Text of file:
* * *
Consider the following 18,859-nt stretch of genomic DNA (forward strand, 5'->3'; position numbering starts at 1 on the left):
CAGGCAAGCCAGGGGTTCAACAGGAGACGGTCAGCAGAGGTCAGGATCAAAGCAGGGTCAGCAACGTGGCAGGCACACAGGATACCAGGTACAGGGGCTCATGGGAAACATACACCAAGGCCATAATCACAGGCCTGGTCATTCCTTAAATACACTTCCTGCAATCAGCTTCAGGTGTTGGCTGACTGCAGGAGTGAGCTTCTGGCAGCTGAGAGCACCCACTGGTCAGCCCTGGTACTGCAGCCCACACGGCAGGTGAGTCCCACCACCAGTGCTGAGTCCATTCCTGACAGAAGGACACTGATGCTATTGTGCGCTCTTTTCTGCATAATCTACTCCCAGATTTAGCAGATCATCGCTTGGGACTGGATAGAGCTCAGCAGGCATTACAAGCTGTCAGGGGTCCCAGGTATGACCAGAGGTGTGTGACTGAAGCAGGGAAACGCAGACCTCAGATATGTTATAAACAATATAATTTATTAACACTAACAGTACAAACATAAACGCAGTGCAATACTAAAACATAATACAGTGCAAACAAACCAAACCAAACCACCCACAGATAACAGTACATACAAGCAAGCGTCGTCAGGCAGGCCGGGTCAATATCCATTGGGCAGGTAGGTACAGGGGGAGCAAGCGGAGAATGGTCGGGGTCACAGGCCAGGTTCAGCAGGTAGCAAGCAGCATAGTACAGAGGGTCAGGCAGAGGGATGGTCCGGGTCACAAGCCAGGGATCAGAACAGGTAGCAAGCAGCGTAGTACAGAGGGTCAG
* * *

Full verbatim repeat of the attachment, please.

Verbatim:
Consider the following 18,859-nt stretch of genomic DNA (forward strand, 5'->3'; position numbering starts at 1 on the left):
CAGGCAAGCCAGGGGTTCAACAGGAGACGGTCAGCAGAGGTCAGGATCAAAGCAGGGTCAGCAACGTGGCAGGCACACAGGATACCAGGTACAGGGGCTCATGGGAAACATACACCAAGGCCATAATCACAGGCCTGGTCATTCCTTAAATACACTTCCTGCAATCAGCTTCAGGTGTTGGCTGACTGCAGGAGTGAGCTTCTGGCAGCTGAGAGCACCCACTGGTCAGCCCTGGTACTGCAGCCCACACGGCAGGTGAGTCCCACCACCAGTGCTGAGTCCATTCCTGACAGAAGGACACTGATGCTATTGTGCGCTCTTTTCTGCATAATCTACTCCCAGATTTAGCAGATCATCGCTTGGGACTGGATAGAGCTCAGCAGGCATTACAAGCTGTCAGGGGTCCCAGGTATGACCAGAGGTGTGTGACTGAAGCAGGGAAACGCAGACCTCAGATATGTTATAAACAATATAATTTATTAACACTAACAGTACAAACATAAACGCAGTGCAATACTAAAACATAATACAGTGCAAACAAACCAAACCAAACCACCCACAGATAACAGTACATACAAGCAAGCGTCGTCAGGCAGGCCGGGTCAATATCCATTGGGCAGGTAGGTACAGGGGGAGCAAGCGGAGAATGGTCGGGGTCACAGGCCAGGTTCAGCAGGTAGCAAGCAGCATAGTACAGAGGGTCAGGCAGAGGGATGGTCCGGGTCACAAGCCAGGGATCAGAACAGGTAGCAAGCAGCGTAGTACAGAGGGTCAG